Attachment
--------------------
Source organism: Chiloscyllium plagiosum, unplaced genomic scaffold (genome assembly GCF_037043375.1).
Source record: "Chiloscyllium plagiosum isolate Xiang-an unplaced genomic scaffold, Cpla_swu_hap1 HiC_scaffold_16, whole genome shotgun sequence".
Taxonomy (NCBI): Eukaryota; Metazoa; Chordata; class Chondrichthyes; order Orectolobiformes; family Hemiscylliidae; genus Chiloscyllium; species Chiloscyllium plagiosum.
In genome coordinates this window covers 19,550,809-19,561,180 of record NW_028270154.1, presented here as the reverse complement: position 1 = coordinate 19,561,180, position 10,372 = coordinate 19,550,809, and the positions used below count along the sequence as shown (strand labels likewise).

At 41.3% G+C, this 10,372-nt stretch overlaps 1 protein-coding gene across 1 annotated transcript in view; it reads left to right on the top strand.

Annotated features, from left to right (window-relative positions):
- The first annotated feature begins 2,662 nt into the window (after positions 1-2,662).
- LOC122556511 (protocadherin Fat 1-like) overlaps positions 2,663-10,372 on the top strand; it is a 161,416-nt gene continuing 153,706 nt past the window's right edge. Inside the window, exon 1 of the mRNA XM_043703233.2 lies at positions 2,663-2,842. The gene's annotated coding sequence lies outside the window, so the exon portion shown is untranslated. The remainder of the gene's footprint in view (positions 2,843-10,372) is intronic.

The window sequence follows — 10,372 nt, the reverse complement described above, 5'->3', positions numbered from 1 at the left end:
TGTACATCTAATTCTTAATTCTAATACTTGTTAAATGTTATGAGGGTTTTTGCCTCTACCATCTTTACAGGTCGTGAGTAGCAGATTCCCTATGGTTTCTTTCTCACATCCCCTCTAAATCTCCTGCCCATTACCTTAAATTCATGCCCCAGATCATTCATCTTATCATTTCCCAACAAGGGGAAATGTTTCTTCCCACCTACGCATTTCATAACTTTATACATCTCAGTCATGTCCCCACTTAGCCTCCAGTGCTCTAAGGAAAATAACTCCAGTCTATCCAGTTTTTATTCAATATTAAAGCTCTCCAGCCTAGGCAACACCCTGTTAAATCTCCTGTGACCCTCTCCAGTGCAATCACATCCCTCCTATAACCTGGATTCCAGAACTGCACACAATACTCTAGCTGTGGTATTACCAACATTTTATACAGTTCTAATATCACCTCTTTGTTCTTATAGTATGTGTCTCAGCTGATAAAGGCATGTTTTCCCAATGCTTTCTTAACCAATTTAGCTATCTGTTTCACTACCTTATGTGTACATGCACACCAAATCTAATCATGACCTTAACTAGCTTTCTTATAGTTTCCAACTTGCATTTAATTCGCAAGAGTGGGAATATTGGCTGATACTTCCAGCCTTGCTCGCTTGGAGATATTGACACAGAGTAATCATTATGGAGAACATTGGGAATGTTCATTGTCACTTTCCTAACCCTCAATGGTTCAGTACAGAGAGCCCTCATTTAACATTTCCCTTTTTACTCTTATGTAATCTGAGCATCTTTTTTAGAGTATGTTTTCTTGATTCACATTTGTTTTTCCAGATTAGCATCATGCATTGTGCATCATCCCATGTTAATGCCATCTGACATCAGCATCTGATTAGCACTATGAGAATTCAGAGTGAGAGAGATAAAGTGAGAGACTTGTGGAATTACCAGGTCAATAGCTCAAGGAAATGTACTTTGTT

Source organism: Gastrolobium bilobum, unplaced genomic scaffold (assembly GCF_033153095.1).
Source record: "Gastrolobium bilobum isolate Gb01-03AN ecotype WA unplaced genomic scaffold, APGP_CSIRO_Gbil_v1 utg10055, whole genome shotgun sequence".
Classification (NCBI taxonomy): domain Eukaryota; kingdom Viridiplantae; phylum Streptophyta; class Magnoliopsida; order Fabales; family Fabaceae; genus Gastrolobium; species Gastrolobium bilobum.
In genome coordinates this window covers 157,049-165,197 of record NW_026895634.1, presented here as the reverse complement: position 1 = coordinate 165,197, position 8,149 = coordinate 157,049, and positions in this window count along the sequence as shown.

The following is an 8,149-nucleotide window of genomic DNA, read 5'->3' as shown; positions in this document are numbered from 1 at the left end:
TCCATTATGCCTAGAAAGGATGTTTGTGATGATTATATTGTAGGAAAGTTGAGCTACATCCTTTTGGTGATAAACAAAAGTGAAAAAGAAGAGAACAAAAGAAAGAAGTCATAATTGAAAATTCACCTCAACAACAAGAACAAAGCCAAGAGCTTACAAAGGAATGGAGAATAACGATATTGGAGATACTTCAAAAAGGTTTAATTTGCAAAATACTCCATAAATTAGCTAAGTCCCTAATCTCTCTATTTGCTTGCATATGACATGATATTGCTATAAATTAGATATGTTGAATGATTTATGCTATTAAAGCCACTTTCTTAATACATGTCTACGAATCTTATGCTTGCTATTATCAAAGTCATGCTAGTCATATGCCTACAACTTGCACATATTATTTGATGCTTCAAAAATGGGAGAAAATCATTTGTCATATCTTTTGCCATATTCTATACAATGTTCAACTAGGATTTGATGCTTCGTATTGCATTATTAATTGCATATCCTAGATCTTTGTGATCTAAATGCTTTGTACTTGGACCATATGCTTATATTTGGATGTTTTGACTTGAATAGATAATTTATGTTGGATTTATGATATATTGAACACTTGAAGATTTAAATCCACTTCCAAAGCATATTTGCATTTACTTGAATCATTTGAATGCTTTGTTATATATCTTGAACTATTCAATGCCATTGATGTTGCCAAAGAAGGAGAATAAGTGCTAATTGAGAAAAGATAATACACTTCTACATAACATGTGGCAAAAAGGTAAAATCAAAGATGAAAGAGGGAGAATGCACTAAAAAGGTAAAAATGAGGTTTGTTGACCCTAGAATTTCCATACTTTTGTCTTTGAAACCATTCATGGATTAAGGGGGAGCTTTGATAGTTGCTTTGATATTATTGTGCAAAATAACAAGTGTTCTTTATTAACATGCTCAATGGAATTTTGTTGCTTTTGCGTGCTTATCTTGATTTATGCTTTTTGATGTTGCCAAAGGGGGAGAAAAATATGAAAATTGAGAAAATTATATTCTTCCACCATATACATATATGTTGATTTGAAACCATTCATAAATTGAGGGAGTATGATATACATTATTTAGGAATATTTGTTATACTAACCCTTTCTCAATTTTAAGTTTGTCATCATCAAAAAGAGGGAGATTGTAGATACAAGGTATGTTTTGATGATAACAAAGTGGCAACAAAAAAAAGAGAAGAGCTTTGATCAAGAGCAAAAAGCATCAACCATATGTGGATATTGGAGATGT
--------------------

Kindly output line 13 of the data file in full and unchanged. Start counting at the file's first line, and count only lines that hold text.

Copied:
Classification (NCBI taxonomy): domain Eukaryota; kingdom Viridiplantae; phylum Streptophyta; class Magnoliopsida; order Fabales; family Fabaceae; genus Gastrolobium; species Gastrolobium bilobum.